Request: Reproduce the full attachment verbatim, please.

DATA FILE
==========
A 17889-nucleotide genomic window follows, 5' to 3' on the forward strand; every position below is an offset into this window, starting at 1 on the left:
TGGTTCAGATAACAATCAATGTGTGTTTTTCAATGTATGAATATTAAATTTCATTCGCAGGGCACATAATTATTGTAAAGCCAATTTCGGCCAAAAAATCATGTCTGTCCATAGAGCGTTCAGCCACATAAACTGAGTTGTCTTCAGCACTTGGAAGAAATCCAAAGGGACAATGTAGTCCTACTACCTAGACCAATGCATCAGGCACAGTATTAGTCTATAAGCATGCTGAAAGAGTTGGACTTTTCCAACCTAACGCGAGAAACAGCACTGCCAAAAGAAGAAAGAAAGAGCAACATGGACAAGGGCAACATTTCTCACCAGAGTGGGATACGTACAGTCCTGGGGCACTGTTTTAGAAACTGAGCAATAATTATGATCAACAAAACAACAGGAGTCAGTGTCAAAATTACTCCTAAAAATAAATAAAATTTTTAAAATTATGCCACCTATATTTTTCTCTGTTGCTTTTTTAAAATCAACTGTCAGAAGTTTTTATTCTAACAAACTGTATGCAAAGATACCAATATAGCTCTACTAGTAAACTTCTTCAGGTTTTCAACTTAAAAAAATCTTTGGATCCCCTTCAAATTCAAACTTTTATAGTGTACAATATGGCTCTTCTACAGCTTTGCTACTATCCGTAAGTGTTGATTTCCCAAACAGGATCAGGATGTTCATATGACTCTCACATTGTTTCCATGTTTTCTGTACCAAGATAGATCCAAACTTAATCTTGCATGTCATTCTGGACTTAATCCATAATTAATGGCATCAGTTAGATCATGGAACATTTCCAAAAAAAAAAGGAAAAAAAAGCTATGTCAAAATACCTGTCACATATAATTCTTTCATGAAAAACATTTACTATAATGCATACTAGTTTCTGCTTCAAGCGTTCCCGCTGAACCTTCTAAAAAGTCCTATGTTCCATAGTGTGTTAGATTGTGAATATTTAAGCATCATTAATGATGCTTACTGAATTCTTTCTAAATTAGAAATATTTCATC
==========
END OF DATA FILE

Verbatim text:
A 17889-nucleotide genomic window follows, 5' to 3' on the forward strand; every position below is an offset into this window, starting at 1 on the left:
TGGTTCAGATAACAATCAATGTGTGTTTTTCAATGTATGAATATTAAATTTCATTCGCAGGGCACATAATTATTGTAAAGCCAATTTCGGCCAAAAAATCATGTCTGTCCATAGAGCGTTCAGCCACATAAACTGAGTTGTCTTCAGCACTTGGAAGAAATCCAAAGGGACAATGTAGTCCTACTACCTAGACCAATGCATCAGGCACAGTATTAGTCTATAAGCATGCTGAAAGAGTTGGACTTTTCCAACCTAACGCGAGAAACAGCACTGCCAAAAGAAGAAAGAAAGAGCAACATGGACAAGGGCAACATTTCTCACCAGAGTGGGATACGTACAGTCCTGGGGCACTGTTTTAGAAACTGAGCAATAATTATGATCAACAAAACAACAGGAGTCAGTGTCAAAATTACTCCTAAAAATAAATAAAATTTTTAAAATTATGCCACCTATATTTTTCTCTGTTGCTTTTTTAAAATCAACTGTCAGAAGTTTTTATTCTAACAAACTGTATGCAAAGATACCAATATAGCTCTACTAGTAAACTTCTTCAGGTTTTCAACTTAAAAAAATCTTTGGATCCCCTTCAAATTCAAACTTTTATAGTGTACAATATGGCTCTTCTACAGCTTTGCTACTATCCGTAAGTGTTGATTTCCCAAACAGGATCAGGATGTTCATATGACTCTCACATTGTTTCCATGTTTTCTGTACCAAGATAGATCCAAACTTAATCTTGCATGTCATTCTGGACTTAATCCATAATTAATGGCATCAGTTAGATCATGGAACATTTCCAAAAAAAAAAGGAAAAAAAAGCTATGTCAAAATACCTGTCACATATAATTCTTTCATGAAAAACATTTACTATAATGCATACTAGTTTCTGCTTCAAGCGTTCCCGCTGAACCTTCTAAAAAGTCCTATGTTCCATAGTGTGTTAGATTGTGAATATTTAAGCATCATTAATGATGCTTACTGAATTCTTTCTAAATTAGAAATATTTCATC